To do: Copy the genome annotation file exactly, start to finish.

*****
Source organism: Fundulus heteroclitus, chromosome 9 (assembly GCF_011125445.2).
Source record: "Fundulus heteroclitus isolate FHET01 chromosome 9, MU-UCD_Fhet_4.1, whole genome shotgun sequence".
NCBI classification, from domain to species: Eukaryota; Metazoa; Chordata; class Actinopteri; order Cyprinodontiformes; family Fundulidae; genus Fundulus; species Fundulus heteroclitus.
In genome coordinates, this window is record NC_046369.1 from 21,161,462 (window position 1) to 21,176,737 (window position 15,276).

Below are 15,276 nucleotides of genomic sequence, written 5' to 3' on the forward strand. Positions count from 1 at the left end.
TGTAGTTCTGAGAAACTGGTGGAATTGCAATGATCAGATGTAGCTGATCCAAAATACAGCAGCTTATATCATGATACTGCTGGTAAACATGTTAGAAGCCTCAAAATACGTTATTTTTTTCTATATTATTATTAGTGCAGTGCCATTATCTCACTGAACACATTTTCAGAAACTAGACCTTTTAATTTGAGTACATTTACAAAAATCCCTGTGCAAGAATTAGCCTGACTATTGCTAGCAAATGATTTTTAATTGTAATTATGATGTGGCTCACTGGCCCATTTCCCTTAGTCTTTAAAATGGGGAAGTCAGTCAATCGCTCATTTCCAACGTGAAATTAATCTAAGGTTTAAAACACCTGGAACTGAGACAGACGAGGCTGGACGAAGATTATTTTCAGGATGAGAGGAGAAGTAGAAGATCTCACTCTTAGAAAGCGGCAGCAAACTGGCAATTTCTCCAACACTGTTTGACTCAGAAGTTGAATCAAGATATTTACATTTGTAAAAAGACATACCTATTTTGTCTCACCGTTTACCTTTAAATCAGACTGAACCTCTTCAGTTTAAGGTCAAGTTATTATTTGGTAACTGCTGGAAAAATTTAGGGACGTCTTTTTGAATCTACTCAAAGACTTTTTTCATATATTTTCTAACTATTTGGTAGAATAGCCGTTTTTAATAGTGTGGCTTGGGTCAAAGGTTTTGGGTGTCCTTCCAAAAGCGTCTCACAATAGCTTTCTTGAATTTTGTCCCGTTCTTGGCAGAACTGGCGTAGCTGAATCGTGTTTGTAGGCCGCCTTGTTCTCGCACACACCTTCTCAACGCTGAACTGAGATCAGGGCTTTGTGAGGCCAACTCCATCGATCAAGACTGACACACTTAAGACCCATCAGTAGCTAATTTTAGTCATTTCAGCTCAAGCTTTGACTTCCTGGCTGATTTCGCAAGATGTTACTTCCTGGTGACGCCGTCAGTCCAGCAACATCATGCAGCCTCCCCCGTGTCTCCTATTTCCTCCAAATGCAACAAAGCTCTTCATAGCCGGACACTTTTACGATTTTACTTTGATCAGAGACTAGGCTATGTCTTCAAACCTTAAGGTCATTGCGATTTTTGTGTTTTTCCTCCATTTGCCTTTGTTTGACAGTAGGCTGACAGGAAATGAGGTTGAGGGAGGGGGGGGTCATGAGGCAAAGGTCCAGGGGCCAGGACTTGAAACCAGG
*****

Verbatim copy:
Source organism: Fundulus heteroclitus, chromosome 9 (assembly GCF_011125445.2).
Source record: "Fundulus heteroclitus isolate FHET01 chromosome 9, MU-UCD_Fhet_4.1, whole genome shotgun sequence".
NCBI classification, from domain to species: Eukaryota; Metazoa; Chordata; class Actinopteri; order Cyprinodontiformes; family Fundulidae; genus Fundulus; species Fundulus heteroclitus.
In genome coordinates, this window is record NC_046369.1 from 21,161,462 (window position 1) to 21,176,737 (window position 15,276).

Below are 15,276 nucleotides of genomic sequence, written 5' to 3' on the forward strand. Positions count from 1 at the left end.
TGTAGTTCTGAGAAACTGGTGGAATTGCAATGATCAGATGTAGCTGATCCAAAATACAGCAGCTTATATCATGATACTGCTGGTAAACATGTTAGAAGCCTCAAAATACGTTATTTTTTTCTATATTATTATTAGTGCAGTGCCATTATCTCACTGAACACATTTTCAGAAACTAGACCTTTTAATTTGAGTACATTTACAAAAATCCCTGTGCAAGAATTAGCCTGACTATTGCTAGCAAATGATTTTTAATTGTAATTATGATGTGGCTCACTGGCCCATTTCCCTTAGTCTTTAAAATGGGGAAGTCAGTCAATCGCTCATTTCCAACGTGAAATTAATCTAAGGTTTAAAACACCTGGAACTGAGACAGACGAGGCTGGACGAAGATTATTTTCAGGATGAGAGGAGAAGTAGAAGATCTCACTCTTAGAAAGCGGCAGCAAACTGGCAATTTCTCCAACACTGTTTGACTCAGAAGTTGAATCAAGATATTTACATTTGTAAAAAGACATACCTATTTTGTCTCACCGTTTACCTTTAAATCAGACTGAACCTCTTCAGTTTAAGGTCAAGTTATTATTTGGTAACTGCTGGAAAAATTTAGGGACGTCTTTTTGAATCTACTCAAAGACTTTTTTCATATATTTTCTAACTATTTGGTAGAATAGCCGTTTTTAATAGTGTGGCTTGGGTCAAAGGTTTTGGGTGTCCTTCCAAAAGCGTCTCACAATAGCTTTCTTGAATTTTGTCCCGTTCTTGGCAGAACTGGCGTAGCTGAATCGTGTTTGTAGGCCGCCTTGTTCTCGCACACACCTTCTCAACGCTGAACTGAGATCAGGGCTTTGTGAGGCCAACTCCATCGATCAAGACTGACACACTTAAGACCCATCAGTAGCTAATTTTAGTCATTTCAGCTCAAGCTTTGACTTCCTGGCTGATTTCGCAAGATGTTACTTCCTGGTGACGCCGTCAGTCCAGCAACATCATGCAGCCTCCCCCGTGTCTCCTATTTCCTCCAAATGCAACAAAGCTCTTCATAGCCGGACACTTTTACGATTTTACTTTGATCAGAGACTAGGCTATGTCTTCAAACCTTAAGGTCATTGCGATTTTTGTGTTTTTCCTCCATTTGCCTTTGTTTGACAGTAGGCTGACAGGAAATGAGGTTGAGGGAGGGGGGGGTCATGAGGCAAAGGTCCAGGGGCCAGGACTTGAAACCAGG